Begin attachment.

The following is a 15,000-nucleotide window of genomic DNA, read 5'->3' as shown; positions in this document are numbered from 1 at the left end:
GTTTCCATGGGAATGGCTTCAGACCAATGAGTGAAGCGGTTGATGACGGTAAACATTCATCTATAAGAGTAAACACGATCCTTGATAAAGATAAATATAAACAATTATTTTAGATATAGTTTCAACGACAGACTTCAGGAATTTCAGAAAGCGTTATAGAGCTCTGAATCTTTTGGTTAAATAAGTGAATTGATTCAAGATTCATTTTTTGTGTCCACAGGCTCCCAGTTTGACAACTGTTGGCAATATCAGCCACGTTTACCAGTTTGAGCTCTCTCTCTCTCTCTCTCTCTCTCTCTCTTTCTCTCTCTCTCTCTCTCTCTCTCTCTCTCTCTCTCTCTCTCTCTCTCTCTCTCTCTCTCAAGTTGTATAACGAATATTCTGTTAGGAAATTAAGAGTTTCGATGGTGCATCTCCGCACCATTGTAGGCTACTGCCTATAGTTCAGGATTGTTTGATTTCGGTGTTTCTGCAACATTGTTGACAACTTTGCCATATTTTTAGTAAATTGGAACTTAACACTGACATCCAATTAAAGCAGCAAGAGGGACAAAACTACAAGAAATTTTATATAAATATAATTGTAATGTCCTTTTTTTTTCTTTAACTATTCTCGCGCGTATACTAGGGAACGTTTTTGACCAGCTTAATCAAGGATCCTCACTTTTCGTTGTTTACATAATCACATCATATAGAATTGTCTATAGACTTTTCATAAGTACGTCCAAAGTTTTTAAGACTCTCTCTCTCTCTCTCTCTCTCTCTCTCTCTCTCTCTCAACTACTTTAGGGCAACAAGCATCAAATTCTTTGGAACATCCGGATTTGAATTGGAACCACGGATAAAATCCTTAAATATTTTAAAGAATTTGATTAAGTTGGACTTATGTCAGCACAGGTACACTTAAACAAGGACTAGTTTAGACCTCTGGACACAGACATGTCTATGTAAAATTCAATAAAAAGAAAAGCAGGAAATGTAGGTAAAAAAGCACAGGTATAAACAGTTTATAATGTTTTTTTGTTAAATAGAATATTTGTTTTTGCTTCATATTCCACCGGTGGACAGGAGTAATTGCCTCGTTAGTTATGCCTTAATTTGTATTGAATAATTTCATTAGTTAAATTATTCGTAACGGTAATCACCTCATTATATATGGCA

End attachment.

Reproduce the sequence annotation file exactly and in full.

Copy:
The following is a 15,000-nucleotide window of genomic DNA, read 5'->3' as shown; positions in this document are numbered from 1 at the left end:
GTTTCCATGGGAATGGCTTCAGACCAATGAGTGAAGCGGTTGATGACGGTAAACATTCATCTATAAGAGTAAACACGATCCTTGATAAAGATAAATATAAACAATTATTTTAGATATAGTTTCAACGACAGACTTCAGGAATTTCAGAAAGCGTTATAGAGCTCTGAATCTTTTGGTTAAATAAGTGAATTGATTCAAGATTCATTTTTTGTGTCCACAGGCTCCCAGTTTGACAACTGTTGGCAATATCAGCCACGTTTACCAGTTTGAGCTCTCTCTCTCTCTCTCTCTCTCTCTCTCTTTCTCTCTCTCTCTCTCTCTCTCTCTCTCTCTCTCTCTCTCTCTCTCTCTCTCTCTCTCTCAAGTTGTATAACGAATATTCTGTTAGGAAATTAAGAGTTTCGATGGTGCATCTCCGCACCATTGTAGGCTACTGCCTATAGTTCAGGATTGTTTGATTTCGGTGTTTCTGCAACATTGTTGACAACTTTGCCATATTTTTAGTAAATTGGAACTTAACACTGACATCCAATTAAAGCAGCAAGAGGGACAAAACTACAAGAAATTTTATATAAATATAATTGTAATGTCCTTTTTTTTTCTTTAACTATTCTCGCGCGTATACTAGGGAACGTTTTTGACCAGCTTAATCAAGGATCCTCACTTTTCGTTGTTTACATAATCACATCATATAGAATTGTCTATAGACTTTTCATAAGTACGTCCAAAGTTTTTAAGACTCTCTCTCTCTCTCTCTCTCTCTCTCTCTCTCTCTCTCAACTACTTTAGGGCAACAAGCATCAAATTCTTTGGAACATCCGGATTTGAATTGGAACCACGGATAAAATCCTTAAATATTTTAAAGAATTTGATTAAGTTGGACTTATGTCAGCACAGGTACACTTAAACAAGGACTAGTTTAGACCTCTGGACACAGACATGTCTATGTAAAATTCAATAAAAAGAAAAGCAGGAAATGTAGGTAAAAAAGCACAGGTATAAACAGTTTATAATGTTTTTTTGTTAAATAGAATATTTGTTTTTGCTTCATATTCCACCGGTGGACAGGAGTAATTGCCTCGTTAGTTATGCCTTAATTTGTATTGAATAATTTCATTAGTTAAATTATTCGTAACGGTAATCACCTCATTATATATGGCA